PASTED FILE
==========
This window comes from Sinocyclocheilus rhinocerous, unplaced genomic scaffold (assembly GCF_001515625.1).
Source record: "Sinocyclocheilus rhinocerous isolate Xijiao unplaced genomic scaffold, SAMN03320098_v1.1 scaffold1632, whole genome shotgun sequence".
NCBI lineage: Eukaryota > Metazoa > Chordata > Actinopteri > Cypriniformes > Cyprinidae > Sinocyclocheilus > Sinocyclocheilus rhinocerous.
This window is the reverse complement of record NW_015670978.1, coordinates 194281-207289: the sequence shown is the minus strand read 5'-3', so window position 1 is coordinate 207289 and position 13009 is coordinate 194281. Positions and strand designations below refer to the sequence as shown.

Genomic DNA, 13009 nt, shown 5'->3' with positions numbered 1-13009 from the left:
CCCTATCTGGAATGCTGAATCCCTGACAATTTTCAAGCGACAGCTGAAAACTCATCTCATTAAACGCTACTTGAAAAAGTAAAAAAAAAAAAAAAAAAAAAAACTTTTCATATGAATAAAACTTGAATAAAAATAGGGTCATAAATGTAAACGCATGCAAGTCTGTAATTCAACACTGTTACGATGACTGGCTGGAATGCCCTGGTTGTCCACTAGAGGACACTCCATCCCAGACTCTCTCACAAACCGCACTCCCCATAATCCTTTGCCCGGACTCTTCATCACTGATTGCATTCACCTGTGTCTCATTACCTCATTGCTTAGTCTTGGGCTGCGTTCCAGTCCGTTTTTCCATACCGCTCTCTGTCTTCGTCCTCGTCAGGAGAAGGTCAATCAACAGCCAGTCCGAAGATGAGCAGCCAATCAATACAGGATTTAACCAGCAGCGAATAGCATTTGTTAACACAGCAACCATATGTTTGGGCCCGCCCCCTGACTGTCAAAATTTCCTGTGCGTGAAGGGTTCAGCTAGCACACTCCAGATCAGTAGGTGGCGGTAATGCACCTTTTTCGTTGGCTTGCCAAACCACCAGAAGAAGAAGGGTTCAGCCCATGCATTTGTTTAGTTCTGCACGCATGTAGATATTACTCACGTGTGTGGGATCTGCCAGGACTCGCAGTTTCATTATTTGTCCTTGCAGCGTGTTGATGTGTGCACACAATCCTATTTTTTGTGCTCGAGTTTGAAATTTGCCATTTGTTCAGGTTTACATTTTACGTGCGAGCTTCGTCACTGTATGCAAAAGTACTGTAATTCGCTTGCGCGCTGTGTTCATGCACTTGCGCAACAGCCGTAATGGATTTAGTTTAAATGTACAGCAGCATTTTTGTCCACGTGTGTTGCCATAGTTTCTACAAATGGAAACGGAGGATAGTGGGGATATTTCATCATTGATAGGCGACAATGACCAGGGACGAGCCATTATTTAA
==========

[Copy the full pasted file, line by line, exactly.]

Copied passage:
This window comes from Sinocyclocheilus rhinocerous, unplaced genomic scaffold (assembly GCF_001515625.1).
Source record: "Sinocyclocheilus rhinocerous isolate Xijiao unplaced genomic scaffold, SAMN03320098_v1.1 scaffold1632, whole genome shotgun sequence".
NCBI lineage: Eukaryota > Metazoa > Chordata > Actinopteri > Cypriniformes > Cyprinidae > Sinocyclocheilus > Sinocyclocheilus rhinocerous.
This window is the reverse complement of record NW_015670978.1, coordinates 194281-207289: the sequence shown is the minus strand read 5'-3', so window position 1 is coordinate 207289 and position 13009 is coordinate 194281. Positions and strand designations below refer to the sequence as shown.

Genomic DNA, 13009 nt, shown 5'->3' with positions numbered 1-13009 from the left:
CCCTATCTGGAATGCTGAATCCCTGACAATTTTCAAGCGACAGCTGAAAACTCATCTCATTAAACGCTACTTGAAAAAGTAAAAAAAAAAAAAAAAAAAAAAACTTTTCATATGAATAAAACTTGAATAAAAATAGGGTCATAAATGTAAACGCATGCAAGTCTGTAATTCAACACTGTTACGATGACTGGCTGGAATGCCCTGGTTGTCCACTAGAGGACACTCCATCCCAGACTCTCTCACAAACCGCACTCCCCATAATCCTTTGCCCGGACTCTTCATCACTGATTGCATTCACCTGTGTCTCATTACCTCATTGCTTAGTCTTGGGCTGCGTTCCAGTCCGTTTTTCCATACCGCTCTCTGTCTTCGTCCTCGTCAGGAGAAGGTCAATCAACAGCCAGTCCGAAGATGAGCAGCCAATCAATACAGGATTTAACCAGCAGCGAATAGCATTTGTTAACACAGCAACCATATGTTTGGGCCCGCCCCCTGACTGTCAAAATTTCCTGTGCGTGAAGGGTTCAGCTAGCACACTCCAGATCAGTAGGTGGCGGTAATGCACCTTTTTCGTTGGCTTGCCAAACCACCAGAAGAAGAAGGGTTCAGCCCATGCATTTGTTTAGTTCTGCACGCATGTAGATATTACTCACGTGTGTGGGATCTGCCAGGACTCGCAGTTTCATTATTTGTCCTTGCAGCGTGTTGATGTGTGCACACAATCCTATTTTTTGTGCTCGAGTTTGAAATTTGCCATTTGTTCAGGTTTACATTTTACGTGCGAGCTTCGTCACTGTATGCAAAAGTACTGTAATTCGCTTGCGCGCTGTGTTCATGCACTTGCGCAACAGCCGTAATGGATTTAGTTTAAATGTACAGCAGCATTTTTGTCCACGTGTGTTGCCATAGTTTCTACAAATGGAAACGGAGGATAGTGGGGATATTTCATCATTGATAGGCGACAATGACCAGGGACGAGCCATTATTTAA